I should be clear my snark was directed towards a commenter at another blog, not any blog or blogger. On law blogs, I read from time to time:

    Popehat, who has a good post up about talking with the FBI that should be required reading for anybody thinking about talking with the FBI or wanting understand how they could become a felon themselves.

    Simple Justice, a criminal defense attorney, who often offers correctives of mainstream / liberal journalists who don’t know what they are talking about.

    Volokh Conspiracy, though it seems like the place was hopping a little bit more when guns and religious liberty issues were front and center.

  • PD Shaw

    @Andy, thanks that’s what I thought. It seems like someone might be arguing on a point that it matters whether the feds are doing this by consent.

    My thumbnail impression of the issues are: States cannot tax the federal government, which was decided in McCulloch v. Maryland, when the State tried to tax the Bank of the U.S. That case made famous the phrase: “the power to tax is the power to destroy.” But left open the possibility that the state could tax the land and the returns received by investors under neutral principles.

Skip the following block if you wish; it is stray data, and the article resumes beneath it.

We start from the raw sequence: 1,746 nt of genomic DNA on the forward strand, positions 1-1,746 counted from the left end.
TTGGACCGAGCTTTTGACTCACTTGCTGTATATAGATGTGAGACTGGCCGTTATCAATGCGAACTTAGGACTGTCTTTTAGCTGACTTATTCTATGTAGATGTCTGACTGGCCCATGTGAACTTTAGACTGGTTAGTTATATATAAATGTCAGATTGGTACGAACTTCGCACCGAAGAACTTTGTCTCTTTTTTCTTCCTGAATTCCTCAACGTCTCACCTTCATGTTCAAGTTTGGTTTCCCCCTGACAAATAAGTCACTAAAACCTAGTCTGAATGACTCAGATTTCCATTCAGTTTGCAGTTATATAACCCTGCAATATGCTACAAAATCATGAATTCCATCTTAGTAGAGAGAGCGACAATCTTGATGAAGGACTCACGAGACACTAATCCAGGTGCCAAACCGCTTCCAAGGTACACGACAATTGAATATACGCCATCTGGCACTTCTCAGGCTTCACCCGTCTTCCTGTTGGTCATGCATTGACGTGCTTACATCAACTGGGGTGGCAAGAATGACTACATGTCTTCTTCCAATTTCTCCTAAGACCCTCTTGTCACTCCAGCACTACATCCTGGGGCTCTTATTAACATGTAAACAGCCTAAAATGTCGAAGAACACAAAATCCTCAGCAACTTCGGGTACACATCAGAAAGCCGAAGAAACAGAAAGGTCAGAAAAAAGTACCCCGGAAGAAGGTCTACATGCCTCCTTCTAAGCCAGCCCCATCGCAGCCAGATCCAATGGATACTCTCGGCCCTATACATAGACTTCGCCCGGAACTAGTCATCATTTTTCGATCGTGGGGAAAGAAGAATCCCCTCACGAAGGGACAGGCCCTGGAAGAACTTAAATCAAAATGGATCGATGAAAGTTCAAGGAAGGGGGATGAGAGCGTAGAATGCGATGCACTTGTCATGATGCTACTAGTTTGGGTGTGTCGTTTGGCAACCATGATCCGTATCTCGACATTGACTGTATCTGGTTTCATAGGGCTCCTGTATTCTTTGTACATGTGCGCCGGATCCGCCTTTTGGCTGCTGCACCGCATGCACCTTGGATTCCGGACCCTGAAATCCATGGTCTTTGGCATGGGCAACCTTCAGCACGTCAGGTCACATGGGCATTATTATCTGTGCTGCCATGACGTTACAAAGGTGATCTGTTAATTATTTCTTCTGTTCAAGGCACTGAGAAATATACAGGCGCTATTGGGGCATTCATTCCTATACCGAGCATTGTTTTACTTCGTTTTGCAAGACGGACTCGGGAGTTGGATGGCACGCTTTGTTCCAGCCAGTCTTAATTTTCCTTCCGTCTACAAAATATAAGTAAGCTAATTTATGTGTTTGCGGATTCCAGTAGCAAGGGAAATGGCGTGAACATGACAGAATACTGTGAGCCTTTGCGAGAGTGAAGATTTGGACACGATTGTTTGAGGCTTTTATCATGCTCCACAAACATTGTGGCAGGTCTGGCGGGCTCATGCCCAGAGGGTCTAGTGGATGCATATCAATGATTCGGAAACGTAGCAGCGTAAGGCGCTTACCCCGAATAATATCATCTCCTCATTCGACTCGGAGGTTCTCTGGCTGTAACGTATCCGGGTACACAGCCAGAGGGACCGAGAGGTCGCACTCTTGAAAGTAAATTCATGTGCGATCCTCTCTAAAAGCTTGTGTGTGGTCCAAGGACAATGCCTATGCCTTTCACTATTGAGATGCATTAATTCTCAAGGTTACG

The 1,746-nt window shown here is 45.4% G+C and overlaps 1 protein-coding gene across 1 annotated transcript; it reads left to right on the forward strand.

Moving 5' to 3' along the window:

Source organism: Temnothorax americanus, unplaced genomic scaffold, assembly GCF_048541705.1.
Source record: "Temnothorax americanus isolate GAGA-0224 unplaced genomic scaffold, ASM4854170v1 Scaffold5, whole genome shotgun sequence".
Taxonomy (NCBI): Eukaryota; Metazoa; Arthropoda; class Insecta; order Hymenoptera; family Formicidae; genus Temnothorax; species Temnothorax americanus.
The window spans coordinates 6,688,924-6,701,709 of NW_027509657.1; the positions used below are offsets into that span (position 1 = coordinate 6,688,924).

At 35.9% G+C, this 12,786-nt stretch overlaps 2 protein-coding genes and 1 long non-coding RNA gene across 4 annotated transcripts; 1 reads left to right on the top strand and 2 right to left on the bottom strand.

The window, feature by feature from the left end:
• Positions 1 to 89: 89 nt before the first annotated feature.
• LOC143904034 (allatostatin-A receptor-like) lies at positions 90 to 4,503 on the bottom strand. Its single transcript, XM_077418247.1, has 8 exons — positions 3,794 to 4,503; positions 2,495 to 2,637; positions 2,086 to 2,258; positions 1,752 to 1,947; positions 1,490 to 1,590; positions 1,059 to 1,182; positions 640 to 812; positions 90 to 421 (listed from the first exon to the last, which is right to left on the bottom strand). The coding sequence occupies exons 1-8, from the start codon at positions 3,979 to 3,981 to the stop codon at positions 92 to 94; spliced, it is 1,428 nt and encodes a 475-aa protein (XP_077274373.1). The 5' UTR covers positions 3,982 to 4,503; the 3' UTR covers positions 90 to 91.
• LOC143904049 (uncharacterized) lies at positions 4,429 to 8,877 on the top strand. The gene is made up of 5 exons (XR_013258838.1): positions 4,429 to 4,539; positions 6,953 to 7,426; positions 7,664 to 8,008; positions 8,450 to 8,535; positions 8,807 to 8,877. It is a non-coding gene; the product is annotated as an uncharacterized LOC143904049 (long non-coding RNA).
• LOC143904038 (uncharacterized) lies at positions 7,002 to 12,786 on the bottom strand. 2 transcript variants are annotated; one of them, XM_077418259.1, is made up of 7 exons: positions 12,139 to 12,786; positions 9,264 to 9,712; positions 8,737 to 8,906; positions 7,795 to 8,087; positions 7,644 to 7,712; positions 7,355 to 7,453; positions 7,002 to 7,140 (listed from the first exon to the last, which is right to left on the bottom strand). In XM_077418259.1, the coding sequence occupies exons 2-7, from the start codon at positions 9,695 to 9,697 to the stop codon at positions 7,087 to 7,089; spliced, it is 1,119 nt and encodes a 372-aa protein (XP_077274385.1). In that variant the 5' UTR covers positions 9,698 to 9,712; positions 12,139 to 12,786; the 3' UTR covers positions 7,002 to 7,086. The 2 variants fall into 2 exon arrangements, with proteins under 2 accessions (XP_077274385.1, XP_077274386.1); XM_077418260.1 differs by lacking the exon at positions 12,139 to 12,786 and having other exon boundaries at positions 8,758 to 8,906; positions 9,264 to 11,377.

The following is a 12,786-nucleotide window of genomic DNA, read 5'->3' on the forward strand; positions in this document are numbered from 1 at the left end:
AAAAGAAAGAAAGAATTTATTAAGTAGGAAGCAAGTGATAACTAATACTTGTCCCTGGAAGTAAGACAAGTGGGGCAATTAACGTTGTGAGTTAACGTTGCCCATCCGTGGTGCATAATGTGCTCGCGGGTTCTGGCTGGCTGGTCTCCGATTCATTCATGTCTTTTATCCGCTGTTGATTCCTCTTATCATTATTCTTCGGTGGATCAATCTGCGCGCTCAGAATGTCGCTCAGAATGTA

• TastyBits

    I do not know about the requirements for Missouri or California, but from what I understand, you must go to a Louisiana law school to be certified to practice in the state. For most other states, it is easy to get cross-certified, and it is easy to find a lawyer in your state to file a suit in another. For Louisiana, you need two law degrees.

    If you live in Louisiana, you do not want to have your wife get into an car accident in California. Finding a California lawyer is a nightmare.

    Non-federal government employees are not required to pay FICA because of the 10th Amendment, but I do not know if this has ever been tested in court.

  • Andy

    PD,

    A lot of it probably boils down the details of federal enclaves. I saw a bit of this in the military where state and local laws sometimes applied and sometimes didn’t.

  • I do not know about the requirements for Missouri or California, but from what I understand, you must go to a Louisiana law school to be certified to practice in the state.

    Both Missouri and Louisiana use the Civil Code to varying degrees. California law is sufficiently complicated that you must have gone to law school there to pass the California bar.

    I’ve known a lot of bad lawyers.

    Well, you know what they say. 90% of lawyers give the others a bad name. 😉

  • Andy

    PD,

    An interesting case is combat pay tax exclusions. Service in a declared combat zone is free from federal income taxes but not FICA. States can continue to collect state taxes and the Feds will withhold as necessary, but most states passed the same exemption so most military members in a combat tax exclusion will not pay federal or state income taxes.

    By contrast federal civilian employees deployed to a combat zone do not get the exclusion and must pay all federal and state taxes – though I think some states do give a break for this as well.